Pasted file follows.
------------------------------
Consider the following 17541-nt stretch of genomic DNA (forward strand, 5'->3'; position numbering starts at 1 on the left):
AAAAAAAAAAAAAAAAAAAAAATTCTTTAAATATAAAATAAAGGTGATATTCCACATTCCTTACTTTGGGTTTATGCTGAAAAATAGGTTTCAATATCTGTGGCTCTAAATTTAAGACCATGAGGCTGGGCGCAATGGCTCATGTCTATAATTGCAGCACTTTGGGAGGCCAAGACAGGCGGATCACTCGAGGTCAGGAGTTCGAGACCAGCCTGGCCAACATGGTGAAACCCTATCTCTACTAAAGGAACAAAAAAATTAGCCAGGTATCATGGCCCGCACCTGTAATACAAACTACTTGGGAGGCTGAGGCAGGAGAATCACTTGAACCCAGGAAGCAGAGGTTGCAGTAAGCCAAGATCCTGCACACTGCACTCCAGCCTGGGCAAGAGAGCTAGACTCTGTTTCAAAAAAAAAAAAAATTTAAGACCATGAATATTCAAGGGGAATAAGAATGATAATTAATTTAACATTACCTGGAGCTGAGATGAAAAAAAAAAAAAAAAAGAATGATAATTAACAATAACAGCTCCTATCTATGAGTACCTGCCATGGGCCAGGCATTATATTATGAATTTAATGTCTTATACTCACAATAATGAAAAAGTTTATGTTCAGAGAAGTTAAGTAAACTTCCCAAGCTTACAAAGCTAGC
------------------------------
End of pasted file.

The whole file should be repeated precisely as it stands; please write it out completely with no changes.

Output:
Consider the following 17541-nt stretch of genomic DNA (forward strand, 5'->3'; position numbering starts at 1 on the left):
AAAAAAAAAAAAAAAAAAAAAATTCTTTAAATATAAAATAAAGGTGATATTCCACATTCCTTACTTTGGGTTTATGCTGAAAAATAGGTTTCAATATCTGTGGCTCTAAATTTAAGACCATGAGGCTGGGCGCAATGGCTCATGTCTATAATTGCAGCACTTTGGGAGGCCAAGACAGGCGGATCACTCGAGGTCAGGAGTTCGAGACCAGCCTGGCCAACATGGTGAAACCCTATCTCTACTAAAGGAACAAAAAAATTAGCCAGGTATCATGGCCCGCACCTGTAATACAAACTACTTGGGAGGCTGAGGCAGGAGAATCACTTGAACCCAGGAAGCAGAGGTTGCAGTAAGCCAAGATCCTGCACACTGCACTCCAGCCTGGGCAAGAGAGCTAGACTCTGTTTCAAAAAAAAAAAAAATTTAAGACCATGAATATTCAAGGGGAATAAGAATGATAATTAATTTAACATTACCTGGAGCTGAGATGAAAAAAAAAAAAAAAAAGAATGATAATTAACAATAACAGCTCCTATCTATGAGTACCTGCCATGGGCCAGGCATTATATTATGAATTTAATGTCTTATACTCACAATAATGAAAAAGTTTATGTTCAGAGAAGTTAAGTAAACTTCCCAAGCTTACAAAGCTAGC